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New students set to join Queen’s and Kingston communities

​Fall orientation events are designed to help new arrivals make connections and find resources.

​Fall orientation events are designed to help new arrivals make connections and find resources.

As new students continue to arrive in Kingston and on campus this week, and with Residence Move-In day on Saturday, Sept. 3, Queen’s is marking a return to in-person orientation activities for the first time since the beginning of the COVID-19 pandemic.

The university has been working closely with student groups to create a wide range of fun, informative and responsible welcome events, that began with the Queen’s University International Centre’s Welcome Week (Aug. 29-Sept. 2), and the School of Graduate Studies and Post-doctoral Fellows’ Graduate Resource Fair (Sept 1).

The majority of first-year orientation events are scheduled for the weekends of Sept. 3-5 and Sept. 9-11. Each event is an opportunity to build friendships with peers and connections with upper-year students, some that last a lifetime.

“We are very excited to welcome the Class of 2026 to Queen’s and Kingston but also to be back in person,” says Meg Ferriman, Director, Student Life in Student Affairs. “Orientation is a great opportunity to connect our incoming students with the Queen’s and Kingston communities, and to highlight the services and supports available and the student experience that Queen’s is well known for.”

Following Residence Move-In, first-year students – including first-years living off-campus – will take part in a series of events as part of University Orientation, welcoming them into the Queen’s community while also providing the tools and resources to help promote their success at university.

Later at Welcome Home Night, new arrivals can take part in tricolour crafts, snacks, sports, and watch a movie. There will also be opportunities to meet upper-year leaders and get a campus tour.

On Sunday, Sept. 4 the Tricolour Parade and Welcome, a new event, will see students parade to Richardson Stadium. Once there, they will hear from student leaders and Principal Patrick Deane, enjoy a picnic lunch, and learn such Queen’s standards as the Oil Thigh and how to cheer ‘Cha Gheill!’.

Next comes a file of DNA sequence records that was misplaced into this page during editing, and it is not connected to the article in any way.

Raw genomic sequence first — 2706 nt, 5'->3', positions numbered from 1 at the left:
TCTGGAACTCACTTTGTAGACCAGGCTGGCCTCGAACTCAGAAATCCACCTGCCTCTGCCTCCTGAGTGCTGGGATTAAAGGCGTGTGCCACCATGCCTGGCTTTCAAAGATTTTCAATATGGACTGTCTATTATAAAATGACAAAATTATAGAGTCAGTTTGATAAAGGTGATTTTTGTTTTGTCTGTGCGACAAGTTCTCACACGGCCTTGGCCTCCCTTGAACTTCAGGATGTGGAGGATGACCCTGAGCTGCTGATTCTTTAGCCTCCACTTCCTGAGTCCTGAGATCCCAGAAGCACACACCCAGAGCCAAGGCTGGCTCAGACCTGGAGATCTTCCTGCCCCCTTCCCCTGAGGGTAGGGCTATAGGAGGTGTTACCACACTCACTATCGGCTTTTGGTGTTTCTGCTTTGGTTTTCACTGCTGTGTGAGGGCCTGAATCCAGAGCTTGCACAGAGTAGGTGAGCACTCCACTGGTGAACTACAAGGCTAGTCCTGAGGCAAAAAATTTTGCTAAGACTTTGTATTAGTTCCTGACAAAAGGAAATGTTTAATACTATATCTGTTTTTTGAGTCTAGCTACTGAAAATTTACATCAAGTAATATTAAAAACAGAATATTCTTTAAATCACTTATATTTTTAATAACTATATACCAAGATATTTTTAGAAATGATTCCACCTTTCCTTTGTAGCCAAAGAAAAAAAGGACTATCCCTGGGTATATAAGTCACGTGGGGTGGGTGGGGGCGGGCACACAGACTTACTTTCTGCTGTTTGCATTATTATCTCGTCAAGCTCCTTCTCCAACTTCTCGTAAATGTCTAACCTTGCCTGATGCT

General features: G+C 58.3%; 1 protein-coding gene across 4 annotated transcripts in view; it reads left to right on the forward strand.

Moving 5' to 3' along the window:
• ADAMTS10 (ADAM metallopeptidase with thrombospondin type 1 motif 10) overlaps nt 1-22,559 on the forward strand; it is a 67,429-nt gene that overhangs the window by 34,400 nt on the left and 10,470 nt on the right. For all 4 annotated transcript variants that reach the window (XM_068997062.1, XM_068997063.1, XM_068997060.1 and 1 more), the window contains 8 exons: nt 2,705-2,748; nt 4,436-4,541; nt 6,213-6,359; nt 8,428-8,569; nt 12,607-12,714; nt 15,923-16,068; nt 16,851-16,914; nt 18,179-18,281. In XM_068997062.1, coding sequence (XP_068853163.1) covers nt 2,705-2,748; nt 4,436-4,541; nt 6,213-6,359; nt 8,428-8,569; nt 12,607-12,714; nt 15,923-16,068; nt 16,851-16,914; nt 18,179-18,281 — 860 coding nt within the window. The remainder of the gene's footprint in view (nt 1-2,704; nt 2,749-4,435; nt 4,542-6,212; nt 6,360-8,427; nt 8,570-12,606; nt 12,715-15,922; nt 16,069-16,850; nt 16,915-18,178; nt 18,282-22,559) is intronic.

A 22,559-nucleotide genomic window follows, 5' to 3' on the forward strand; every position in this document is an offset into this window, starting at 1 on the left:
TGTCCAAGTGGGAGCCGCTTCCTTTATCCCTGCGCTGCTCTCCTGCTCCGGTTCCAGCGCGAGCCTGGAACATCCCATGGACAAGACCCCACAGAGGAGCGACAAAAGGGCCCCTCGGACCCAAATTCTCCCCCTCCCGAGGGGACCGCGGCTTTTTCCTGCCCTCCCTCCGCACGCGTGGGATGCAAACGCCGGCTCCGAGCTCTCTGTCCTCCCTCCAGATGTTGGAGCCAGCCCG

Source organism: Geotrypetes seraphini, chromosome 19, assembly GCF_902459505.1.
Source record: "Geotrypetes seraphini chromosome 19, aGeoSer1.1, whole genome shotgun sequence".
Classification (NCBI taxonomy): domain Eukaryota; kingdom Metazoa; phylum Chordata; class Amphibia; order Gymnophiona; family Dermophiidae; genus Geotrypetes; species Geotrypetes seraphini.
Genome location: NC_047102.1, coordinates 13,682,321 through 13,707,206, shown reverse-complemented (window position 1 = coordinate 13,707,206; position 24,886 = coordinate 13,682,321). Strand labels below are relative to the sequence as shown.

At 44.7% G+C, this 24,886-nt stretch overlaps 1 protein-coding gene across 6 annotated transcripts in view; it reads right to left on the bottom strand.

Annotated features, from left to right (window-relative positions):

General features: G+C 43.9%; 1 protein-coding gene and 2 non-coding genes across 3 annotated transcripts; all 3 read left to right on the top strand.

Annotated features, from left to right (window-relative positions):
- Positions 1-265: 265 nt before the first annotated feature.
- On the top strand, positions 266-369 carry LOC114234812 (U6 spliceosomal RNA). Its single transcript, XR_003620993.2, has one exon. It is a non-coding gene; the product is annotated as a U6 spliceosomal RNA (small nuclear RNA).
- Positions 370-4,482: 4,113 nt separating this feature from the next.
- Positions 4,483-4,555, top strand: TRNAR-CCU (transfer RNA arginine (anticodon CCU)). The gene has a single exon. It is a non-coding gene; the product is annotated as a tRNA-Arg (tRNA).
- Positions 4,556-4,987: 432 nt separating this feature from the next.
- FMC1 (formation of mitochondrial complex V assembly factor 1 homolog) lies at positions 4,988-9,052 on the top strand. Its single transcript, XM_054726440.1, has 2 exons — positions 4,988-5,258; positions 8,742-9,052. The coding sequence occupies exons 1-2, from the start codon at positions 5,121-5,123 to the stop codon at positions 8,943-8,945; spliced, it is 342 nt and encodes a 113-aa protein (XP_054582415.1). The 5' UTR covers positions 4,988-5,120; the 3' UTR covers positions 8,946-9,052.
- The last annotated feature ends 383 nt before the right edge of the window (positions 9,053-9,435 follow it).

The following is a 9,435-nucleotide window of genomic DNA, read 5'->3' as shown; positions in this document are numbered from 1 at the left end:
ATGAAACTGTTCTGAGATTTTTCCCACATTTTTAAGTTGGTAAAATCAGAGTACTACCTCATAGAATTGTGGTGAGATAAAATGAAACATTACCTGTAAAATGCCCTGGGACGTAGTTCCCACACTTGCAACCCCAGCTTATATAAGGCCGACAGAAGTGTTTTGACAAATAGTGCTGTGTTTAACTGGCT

On Monday, Sept. 5, Labour Day, Faculty Orientation begins, with students participating in faculty and program events – Arts and Science, Smith School of Business, Education, Engineering and Applied Science, Health Sciences, along with the School of Computing, School of Nursing, School of Kinesiology, as well as New, Exchange, Worldly, and Transfer Students (NEWTS). Further details, including schedules, are available online.

Classes then begin on Tuesday, Sept. 6.

On Tuesday and Wednesday, there are campus walks starting at 5:30 p.m., and the Yellow House, Queen’s University International Centre (QUIC), and Four Directions Indigenous Student Centre, will host Meet and Mingles for equity-deserving students.

On Thursday, Sept. 8, all students are invited to the Tricolour Open House, starting at 5 p.m. in the ARC. This event is a chance for new and returning students to learn about the wide selection of clubs and campus resources.

Faculty Orientation continues on Sept. 9-11 with featured events including a special concert hosted by the Alma Mater Society (AMS) on Friday night and the Arts and Science Undergraduate Society (ASUS) Sidewalk Sale on Saturday. This well-attended event introduces students to local businesses and on-campus units and will support the Kingston chapter of the Canadian Cancer Society.

Queen’s is committed to supporting students as they integrate into the Kingston community as well, promoting good citizenship, safety, respect and responsibility. Other messages being shared include information on alcohol harm reduction and sexual violence prevention and response.

Queen’s students contribute to the local community through volunteering with organizations and helping the Kingston economy.  A recent report by Deloitte shows that students spend approximately $237 million in Kingston every year while another $1 million is raised annually by students, staff, and faculty to support local causes.

Before arriving at Queen’s, first-year students were able to get an early start through First-Year Foundation, an online, self-directed program to help prepare them for new academic expectations, introduce services and resources supporting academic success, outline important dates and deadlines, navigate administrative processes including financial accounts, and introduce them to onQ – Queen’s dedicated online learning management system. As well, more than 2,000 first-year students and guests attended Summer Orientation to Academics and Resources on campus in July.

For more information visit the Student Experience Office website.